In his deep-red shirt and black trousers, Davy welcomed in the New Year with his usual enthusiasm. He spent quite a lot of time talking to Adrienne Posta, young British singer who is building a big name for herself in movies like “Here We Go Round The Mulberry Bush”. And then, again with no star-type fanfares, Davy was gone… back to his hotel to meet more friends and later to get some sleep.

Oh, yes—both Monkees spent an evening at the Lotus House, a top Chinese restaurant in the Edgware Road—just a stone’s throw from Marble Arch. Davy knew this eating-house of the stars from his old days in London and insisted that Peter tried the speciality spare-ribs with a VERY special sauce. And later that evening a big limousine drove slowly past Trafalgar Square, where thousands were gathering to welcome in the New Year. The car windows were darkened… nobody could see in. Imagine the cheers that would have gone up if the crowds had known that it was Davy and Peter, soaking up a bit more atmosphere of London town!

Next day Davy flew out to St. Moritz for a few days’ skiing. Again, the arrangements and flight times were kept secret. Of course he was recognised by lots of people, but he avoided the crowd scenes.

Which left Peter as the only Monkee then resident in London. He stayed on at the Mayfair. He accepted an invitation to appear on “Top Of The Pops”, from the BBC-Television studio at Shepherds Bush. He turned up, with only minutes to go before the show started, had a quick chat with compere Jimmy Savile and then went on for one of the most memorable shows in the series… the floor manager said afterwards that they’d had about 600 telephone calls from viewers saying how great the show was.

Peter’s appearance was a nice tribute to producer Johnny Stewart, leaving the show after 400 performances in charge of most of the world’s top pop stars. Pete clowned around, put on his “gorilla-type” faces for photographers, back-chatted with Jimmy Savile. And afterwards we noted he stayed behind in the studio until every single request for autographs had been settled. A nice change from some of the big names who rush away immediately the show is over.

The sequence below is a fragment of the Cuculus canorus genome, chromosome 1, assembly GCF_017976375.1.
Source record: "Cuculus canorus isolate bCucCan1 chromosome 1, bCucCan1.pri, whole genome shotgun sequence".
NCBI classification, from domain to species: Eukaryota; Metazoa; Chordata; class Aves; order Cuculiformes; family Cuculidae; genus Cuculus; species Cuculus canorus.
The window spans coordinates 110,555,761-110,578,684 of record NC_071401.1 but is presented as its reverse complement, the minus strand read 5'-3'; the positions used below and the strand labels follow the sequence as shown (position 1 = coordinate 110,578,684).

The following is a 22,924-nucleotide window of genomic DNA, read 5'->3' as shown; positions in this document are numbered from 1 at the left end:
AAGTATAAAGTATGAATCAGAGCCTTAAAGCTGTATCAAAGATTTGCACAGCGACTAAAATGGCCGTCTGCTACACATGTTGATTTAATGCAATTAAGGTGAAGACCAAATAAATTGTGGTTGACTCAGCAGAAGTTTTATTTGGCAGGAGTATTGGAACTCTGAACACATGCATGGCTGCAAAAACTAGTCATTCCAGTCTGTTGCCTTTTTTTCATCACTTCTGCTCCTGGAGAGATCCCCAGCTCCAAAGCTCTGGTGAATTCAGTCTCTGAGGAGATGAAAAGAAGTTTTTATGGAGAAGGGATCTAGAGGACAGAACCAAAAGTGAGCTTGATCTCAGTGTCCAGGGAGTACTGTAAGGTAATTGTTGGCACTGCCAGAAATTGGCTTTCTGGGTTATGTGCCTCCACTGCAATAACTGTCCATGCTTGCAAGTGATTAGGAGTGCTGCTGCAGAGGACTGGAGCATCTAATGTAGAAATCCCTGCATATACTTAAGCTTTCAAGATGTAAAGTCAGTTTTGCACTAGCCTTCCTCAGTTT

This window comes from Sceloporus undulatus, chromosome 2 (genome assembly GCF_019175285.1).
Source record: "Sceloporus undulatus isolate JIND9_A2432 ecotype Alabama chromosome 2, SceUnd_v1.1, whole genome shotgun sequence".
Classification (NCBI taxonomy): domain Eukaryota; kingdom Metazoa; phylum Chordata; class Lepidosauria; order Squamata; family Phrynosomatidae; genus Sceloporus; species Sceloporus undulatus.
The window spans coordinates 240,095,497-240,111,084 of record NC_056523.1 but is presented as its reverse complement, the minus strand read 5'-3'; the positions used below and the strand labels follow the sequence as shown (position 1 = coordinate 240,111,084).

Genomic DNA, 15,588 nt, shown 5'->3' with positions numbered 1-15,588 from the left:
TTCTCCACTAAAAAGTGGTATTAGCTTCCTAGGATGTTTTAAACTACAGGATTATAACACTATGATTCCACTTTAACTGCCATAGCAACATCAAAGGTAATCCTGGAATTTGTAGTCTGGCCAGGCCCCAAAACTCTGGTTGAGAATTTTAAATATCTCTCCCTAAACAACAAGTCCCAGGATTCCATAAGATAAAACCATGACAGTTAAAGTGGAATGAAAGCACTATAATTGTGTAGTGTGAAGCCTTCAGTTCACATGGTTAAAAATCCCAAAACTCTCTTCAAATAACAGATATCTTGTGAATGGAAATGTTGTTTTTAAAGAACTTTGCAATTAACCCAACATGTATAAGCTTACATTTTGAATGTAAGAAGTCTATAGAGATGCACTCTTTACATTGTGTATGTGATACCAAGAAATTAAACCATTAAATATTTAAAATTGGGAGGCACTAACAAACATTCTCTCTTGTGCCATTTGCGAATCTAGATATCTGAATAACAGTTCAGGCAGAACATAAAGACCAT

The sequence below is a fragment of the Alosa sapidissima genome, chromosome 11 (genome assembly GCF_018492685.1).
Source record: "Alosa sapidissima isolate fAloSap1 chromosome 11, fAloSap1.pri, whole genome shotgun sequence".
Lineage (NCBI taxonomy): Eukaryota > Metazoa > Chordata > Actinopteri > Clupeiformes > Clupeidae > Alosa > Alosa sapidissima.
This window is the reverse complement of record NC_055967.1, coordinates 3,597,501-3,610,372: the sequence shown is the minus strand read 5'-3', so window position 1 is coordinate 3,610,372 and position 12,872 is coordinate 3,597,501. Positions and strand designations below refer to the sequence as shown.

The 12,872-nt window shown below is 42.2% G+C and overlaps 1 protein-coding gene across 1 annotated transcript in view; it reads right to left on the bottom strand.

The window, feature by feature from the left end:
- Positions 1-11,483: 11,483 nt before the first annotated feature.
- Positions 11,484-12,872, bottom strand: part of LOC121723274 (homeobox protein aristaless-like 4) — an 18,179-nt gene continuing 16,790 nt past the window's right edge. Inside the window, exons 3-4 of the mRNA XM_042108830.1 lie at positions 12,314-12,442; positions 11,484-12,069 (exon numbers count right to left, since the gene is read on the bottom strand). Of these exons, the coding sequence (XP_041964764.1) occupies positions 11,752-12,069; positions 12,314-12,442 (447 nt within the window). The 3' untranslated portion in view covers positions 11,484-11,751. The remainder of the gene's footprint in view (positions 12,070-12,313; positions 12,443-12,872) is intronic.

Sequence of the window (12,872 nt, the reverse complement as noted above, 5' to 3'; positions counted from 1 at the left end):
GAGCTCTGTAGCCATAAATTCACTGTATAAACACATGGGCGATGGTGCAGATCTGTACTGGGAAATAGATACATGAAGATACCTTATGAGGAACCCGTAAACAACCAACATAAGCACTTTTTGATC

Peter looked great in his orange trousers and flowered shirt and he carried a sort of male hand-bag, of tasselled leather… no pockets in his trousers so he carried money, comb, papers etc in the bag.

But all good things have to come to an end. Posing for a few final pictures, Peter rushed along a corridor, nipped in to say goodbye to Jimmy Savile and shake him warmly by the hand, and then he was gone in the same black limousine with the dark-stained windows. Off, eventually, to a party given by producer Clive Donner after the world premiere of his film “Here We Go Round The Mulberry Bush”. And there Peter mingled with star guests like Michael Caine.

Peter also attended a Press reception in his honour, held by RCA Records at the Decca offices in Great Marlborough Street.

One incident did mar the last few days of his visit. A group of over-enthusiastic Monkee fans accidentally smashed a plate-glass window in the Mayfair Hotel where Peter was staying, which upset the management. So the easy-going Peter hopped across to the other side of Regents Park to spend the last couple of days in the Royal Lancaster, finally flying out on Tuesday January 9th.

Meanwhile, Davy had been winter sporting in Switzerland in St. Moritz. He flew back to London, then out again to Paris and back again to London on January 10th. Then finally the word came from Hollywood that they wanted him to fly back to start working on more recording sessions and he, too, boarded a plane at London Airport on Sunday Jan 14th and flew back to the West Coast of America.

Magazine: Monkees Monthly
Editor: Jackie Richmond
Issue: 13
Publisher: Beat Publications Ltd.
Pages: 5–6